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Growth of Child Labor and Malnourishment Rate in India due to COVID-19 crisis

Due to the pandemic, things have gone erratic economically, socially and mentally. In such a situation, the most vulnerable groups are disabled, marginalised sections and tribal.

By Drishti Mrigwani
Published on :

It’s been six months and we are still struggling with coronavirus. In these past six months, many fractured aspects of our country have come to the fore such as slow pace of the economy before the COVID crisis which only stand aggravated during the lockdown, neglected Health Care infrastructure, arduous journey of migrants and devastation caused by cyclone & flood in many states; all of these have highlighted our lack of preparedness in fighting these disasters. The pandemic has been disastrous for every nation which is evident since even the developed nations still haven’t been able to come out of it. Understandably so developing countries are going through an unprecedented worse phase.

Due to the pandemic, things have gone erratic economically, socially and mentally. In such a situation, the most vulnerable groups are disabled, marginalised sections and tribal. For such sections access to livelihood has become challenging. And amidst these vulnerable sections, women and adolescents have borne the worse off brunt. As per WHO data, around 20 per cent rise in poverty is to be expected by 2020 across the world. Around 55 per cent of the population lives without any social protection. However, this data is a global reflection; for a developing country like India where 90 per cent of the workforce is in an unorganized sector with an unprecedented economic drop-off, India is staring at long term detrimental implications even after the situation improves post covid. One of the setbacks will be adolescents being pushed into child labor. When a family goes through financial issues and is unable to meet its basic needs, one of the primary cut offs are in school & tuition fees that results in discontinuation of education. Adolescents, especially boys between 6-17 years are forced to earn money for survival. In extreme cases under-aged girls are married off or sold for money. Children are forced to work in hazardous conditions and are exploited for minimum wages and maximum working hours. The decades of effort to bring children out of hazardous working conditions will go down the drain in just one year due to the pandemic.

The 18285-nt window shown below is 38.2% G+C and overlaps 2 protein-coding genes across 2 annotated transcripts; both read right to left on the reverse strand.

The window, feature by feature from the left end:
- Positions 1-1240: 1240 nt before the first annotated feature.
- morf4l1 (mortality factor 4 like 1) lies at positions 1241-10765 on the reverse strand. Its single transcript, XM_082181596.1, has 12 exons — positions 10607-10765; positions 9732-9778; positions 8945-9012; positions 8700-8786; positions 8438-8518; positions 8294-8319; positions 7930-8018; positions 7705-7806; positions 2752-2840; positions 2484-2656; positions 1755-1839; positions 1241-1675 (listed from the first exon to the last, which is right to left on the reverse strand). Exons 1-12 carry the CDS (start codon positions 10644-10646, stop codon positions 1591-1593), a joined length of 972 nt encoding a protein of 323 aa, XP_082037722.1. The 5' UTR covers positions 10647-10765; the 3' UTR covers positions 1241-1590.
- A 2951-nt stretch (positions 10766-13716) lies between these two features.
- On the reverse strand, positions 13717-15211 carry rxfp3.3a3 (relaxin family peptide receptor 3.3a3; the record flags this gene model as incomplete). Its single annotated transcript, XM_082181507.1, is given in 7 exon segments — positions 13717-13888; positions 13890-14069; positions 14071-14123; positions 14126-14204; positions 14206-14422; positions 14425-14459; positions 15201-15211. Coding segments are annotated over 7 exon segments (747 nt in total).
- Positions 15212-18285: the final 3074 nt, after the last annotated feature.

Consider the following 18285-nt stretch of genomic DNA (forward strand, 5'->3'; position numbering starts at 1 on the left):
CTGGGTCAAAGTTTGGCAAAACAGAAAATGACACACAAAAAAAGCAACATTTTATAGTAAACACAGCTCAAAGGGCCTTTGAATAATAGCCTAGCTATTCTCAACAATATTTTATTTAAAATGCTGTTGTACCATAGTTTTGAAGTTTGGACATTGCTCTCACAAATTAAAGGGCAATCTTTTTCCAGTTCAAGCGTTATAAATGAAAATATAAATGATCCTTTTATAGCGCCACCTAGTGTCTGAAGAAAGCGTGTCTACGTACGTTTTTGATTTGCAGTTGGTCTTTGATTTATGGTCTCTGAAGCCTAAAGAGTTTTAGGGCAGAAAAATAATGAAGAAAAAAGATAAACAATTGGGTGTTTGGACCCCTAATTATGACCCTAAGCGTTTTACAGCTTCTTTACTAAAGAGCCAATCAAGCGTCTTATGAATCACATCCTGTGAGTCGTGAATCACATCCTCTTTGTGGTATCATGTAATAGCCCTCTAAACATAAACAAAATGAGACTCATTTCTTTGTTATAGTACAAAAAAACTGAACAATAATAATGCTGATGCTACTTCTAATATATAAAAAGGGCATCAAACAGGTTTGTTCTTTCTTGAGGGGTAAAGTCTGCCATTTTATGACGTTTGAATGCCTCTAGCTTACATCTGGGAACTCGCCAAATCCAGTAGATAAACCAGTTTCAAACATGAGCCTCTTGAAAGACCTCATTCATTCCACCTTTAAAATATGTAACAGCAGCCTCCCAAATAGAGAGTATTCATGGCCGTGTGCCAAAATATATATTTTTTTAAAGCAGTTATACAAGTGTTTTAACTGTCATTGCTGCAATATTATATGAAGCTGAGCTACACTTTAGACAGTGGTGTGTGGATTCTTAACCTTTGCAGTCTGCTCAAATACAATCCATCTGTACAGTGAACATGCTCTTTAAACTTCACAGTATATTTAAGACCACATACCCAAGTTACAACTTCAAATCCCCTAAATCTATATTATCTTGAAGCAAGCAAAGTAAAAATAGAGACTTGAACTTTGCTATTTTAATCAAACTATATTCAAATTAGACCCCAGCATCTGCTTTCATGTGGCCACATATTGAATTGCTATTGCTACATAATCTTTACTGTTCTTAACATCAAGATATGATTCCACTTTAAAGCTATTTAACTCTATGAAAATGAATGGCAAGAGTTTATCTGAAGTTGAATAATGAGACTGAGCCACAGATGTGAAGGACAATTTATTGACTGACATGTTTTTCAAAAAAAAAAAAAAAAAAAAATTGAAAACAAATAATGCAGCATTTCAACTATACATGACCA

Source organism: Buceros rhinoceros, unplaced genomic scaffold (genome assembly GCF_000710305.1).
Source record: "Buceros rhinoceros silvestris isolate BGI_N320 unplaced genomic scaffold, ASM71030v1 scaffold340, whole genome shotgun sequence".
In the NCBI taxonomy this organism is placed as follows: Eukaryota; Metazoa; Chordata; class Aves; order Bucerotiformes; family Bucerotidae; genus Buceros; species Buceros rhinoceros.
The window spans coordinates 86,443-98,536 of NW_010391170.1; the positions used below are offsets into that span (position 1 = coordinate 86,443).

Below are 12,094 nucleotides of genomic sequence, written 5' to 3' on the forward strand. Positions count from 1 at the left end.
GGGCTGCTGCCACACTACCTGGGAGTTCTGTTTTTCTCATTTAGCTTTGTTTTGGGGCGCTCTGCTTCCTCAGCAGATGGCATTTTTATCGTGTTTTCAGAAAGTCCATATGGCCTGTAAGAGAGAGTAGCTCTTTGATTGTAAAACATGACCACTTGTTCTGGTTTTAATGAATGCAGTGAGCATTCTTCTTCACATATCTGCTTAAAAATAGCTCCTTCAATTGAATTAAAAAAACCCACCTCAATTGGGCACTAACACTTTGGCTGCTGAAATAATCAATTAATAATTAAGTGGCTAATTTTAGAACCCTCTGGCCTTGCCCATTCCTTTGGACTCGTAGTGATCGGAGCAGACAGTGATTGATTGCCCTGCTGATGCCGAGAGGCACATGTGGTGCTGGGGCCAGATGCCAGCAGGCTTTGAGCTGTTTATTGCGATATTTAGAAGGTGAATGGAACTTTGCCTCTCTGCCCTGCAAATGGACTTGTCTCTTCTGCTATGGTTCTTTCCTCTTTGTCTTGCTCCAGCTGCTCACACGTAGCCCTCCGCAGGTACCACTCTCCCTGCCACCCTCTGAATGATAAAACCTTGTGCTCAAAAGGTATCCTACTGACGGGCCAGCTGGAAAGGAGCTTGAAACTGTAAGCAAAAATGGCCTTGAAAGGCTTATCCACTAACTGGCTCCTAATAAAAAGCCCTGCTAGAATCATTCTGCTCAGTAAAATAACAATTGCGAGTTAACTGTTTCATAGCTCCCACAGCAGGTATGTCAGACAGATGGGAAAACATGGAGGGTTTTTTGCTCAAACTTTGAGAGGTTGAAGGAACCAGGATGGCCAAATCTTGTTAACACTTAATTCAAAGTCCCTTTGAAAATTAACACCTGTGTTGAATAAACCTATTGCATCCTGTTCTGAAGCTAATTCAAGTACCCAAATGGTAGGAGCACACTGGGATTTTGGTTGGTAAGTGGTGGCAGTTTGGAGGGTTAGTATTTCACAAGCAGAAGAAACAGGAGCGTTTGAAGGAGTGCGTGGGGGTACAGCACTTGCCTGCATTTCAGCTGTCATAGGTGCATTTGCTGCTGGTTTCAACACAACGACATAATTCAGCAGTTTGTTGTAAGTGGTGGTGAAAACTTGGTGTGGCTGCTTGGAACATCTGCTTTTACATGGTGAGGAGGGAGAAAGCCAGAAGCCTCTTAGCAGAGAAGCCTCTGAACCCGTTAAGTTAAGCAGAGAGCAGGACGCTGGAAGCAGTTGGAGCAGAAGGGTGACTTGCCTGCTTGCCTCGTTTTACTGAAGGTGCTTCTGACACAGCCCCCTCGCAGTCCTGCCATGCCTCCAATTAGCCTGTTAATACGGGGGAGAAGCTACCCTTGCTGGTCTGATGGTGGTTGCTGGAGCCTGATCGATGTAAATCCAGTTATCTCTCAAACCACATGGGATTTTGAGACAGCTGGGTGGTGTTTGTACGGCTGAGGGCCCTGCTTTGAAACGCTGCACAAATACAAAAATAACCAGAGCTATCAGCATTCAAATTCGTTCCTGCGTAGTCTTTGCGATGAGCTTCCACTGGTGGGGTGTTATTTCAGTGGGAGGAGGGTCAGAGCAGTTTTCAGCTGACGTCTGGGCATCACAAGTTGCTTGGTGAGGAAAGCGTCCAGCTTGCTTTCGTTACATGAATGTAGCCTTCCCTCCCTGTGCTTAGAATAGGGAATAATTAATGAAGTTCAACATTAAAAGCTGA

How migrants are affected in grim reality?

Along with the surge in unemployment, daily wage payment has also declined. Due to slowdown in government development schemes on account of COVID many migrants who have returned to their hometowns are finding it difficult to secure employment. The same can be observed from Government data for the month of April 2020 wherein it has been observed that a mere 30 Lakhs workers found work under MNREGA, a staggering drop of 82 percent month on month basis where in April 2019, 1.7 Crore workers had found work under the scheme. As per the report ‘Effects of Covid 19 on migrant households in Bihar’, it was observed that more than 50 percent of migrants have lost their income. They do not have means of survival even for a month. After a limited workforce in manufacturing and with the production being all-time low, the major demand in the market for essentials will not bring any relief for them. In such time, children are the cheaper workforce for the industry to save on manpower expenses.